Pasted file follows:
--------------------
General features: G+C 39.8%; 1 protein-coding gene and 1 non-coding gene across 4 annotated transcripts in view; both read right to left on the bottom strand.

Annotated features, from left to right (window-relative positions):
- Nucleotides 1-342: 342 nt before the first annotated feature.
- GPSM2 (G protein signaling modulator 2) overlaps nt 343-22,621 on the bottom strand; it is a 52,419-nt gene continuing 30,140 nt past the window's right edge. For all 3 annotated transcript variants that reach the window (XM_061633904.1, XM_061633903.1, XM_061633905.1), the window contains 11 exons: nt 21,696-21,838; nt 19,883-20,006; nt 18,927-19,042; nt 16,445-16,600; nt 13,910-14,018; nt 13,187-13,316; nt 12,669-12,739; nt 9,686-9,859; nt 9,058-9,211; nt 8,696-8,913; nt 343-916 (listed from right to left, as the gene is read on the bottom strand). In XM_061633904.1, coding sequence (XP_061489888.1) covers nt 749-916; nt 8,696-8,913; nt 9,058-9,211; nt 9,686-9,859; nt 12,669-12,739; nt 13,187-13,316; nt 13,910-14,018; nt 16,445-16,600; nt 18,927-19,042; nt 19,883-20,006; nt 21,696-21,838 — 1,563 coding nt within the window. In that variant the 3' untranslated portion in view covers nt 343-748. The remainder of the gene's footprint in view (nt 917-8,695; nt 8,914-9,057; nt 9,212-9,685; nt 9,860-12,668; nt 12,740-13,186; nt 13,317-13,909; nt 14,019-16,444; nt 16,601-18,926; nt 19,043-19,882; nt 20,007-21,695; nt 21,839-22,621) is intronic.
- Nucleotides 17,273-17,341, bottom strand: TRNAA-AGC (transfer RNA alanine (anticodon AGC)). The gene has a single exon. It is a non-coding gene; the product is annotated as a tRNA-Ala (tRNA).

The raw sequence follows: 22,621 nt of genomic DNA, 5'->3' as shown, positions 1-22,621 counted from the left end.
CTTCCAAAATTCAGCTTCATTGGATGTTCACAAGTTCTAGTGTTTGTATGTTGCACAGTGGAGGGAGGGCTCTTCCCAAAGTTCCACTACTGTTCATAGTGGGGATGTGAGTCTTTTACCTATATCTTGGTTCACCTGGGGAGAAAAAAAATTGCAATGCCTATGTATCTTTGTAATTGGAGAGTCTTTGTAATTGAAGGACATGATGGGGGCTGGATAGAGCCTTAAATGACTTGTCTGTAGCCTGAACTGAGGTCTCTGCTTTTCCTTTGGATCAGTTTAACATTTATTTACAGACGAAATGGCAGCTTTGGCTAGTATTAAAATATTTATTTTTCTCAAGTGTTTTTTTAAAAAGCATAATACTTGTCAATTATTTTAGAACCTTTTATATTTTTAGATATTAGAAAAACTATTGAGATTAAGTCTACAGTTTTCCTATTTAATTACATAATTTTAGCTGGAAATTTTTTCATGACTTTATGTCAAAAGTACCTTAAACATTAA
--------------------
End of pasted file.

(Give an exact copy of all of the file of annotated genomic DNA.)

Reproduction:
General features: G+C 39.8%; 1 protein-coding gene and 1 non-coding gene across 4 annotated transcripts in view; both read right to left on the bottom strand.

Annotated features, from left to right (window-relative positions):
- Nucleotides 1-342: 342 nt before the first annotated feature.
- GPSM2 (G protein signaling modulator 2) overlaps nt 343-22,621 on the bottom strand; it is a 52,419-nt gene continuing 30,140 nt past the window's right edge. For all 3 annotated transcript variants that reach the window (XM_061633904.1, XM_061633903.1, XM_061633905.1), the window contains 11 exons: nt 21,696-21,838; nt 19,883-20,006; nt 18,927-19,042; nt 16,445-16,600; nt 13,910-14,018; nt 13,187-13,316; nt 12,669-12,739; nt 9,686-9,859; nt 9,058-9,211; nt 8,696-8,913; nt 343-916 (listed from right to left, as the gene is read on the bottom strand). In XM_061633904.1, coding sequence (XP_061489888.1) covers nt 749-916; nt 8,696-8,913; nt 9,058-9,211; nt 9,686-9,859; nt 12,669-12,739; nt 13,187-13,316; nt 13,910-14,018; nt 16,445-16,600; nt 18,927-19,042; nt 19,883-20,006; nt 21,696-21,838 — 1,563 coding nt within the window. In that variant the 3' untranslated portion in view covers nt 343-748. The remainder of the gene's footprint in view (nt 917-8,695; nt 8,914-9,057; nt 9,212-9,685; nt 9,860-12,668; nt 12,740-13,186; nt 13,317-13,909; nt 14,019-16,444; nt 16,601-18,926; nt 19,043-19,882; nt 20,007-21,695; nt 21,839-22,621) is intronic.
- Nucleotides 17,273-17,341, bottom strand: TRNAA-AGC (transfer RNA alanine (anticodon AGC)). The gene has a single exon. It is a non-coding gene; the product is annotated as a tRNA-Ala (tRNA).

The raw sequence follows: 22,621 nt of genomic DNA, 5'->3' as shown, positions 1-22,621 counted from the left end.
CTTCCAAAATTCAGCTTCATTGGATGTTCACAAGTTCTAGTGTTTGTATGTTGCACAGTGGAGGGAGGGCTCTTCCCAAAGTTCCACTACTGTTCATAGTGGGGATGTGAGTCTTTTACCTATATCTTGGTTCACCTGGGGAGAAAAAAAATTGCAATGCCTATGTATCTTTGTAATTGGAGAGTCTTTGTAATTGAAGGACATGATGGGGGCTGGATAGAGCCTTAAATGACTTGTCTGTAGCCTGAACTGAGGTCTCTGCTTTTCCTTTGGATCAGTTTAACATTTATTTACAGACGAAATGGCAGCTTTGGCTAGTATTAAAATATTTATTTTTCTCAAGTGTTTTTTTAAAAAGCATAATACTTGTCAATTATTTTAGAACCTTTTATATTTTTAGATATTAGAAAAACTATTGAGATTAAGTCTACAGTTTTCCTATTTAATTACATAATTTTAGCTGGAAATTTTTTCATGACTTTATGTCAAAAGTACCTTAAACATTAA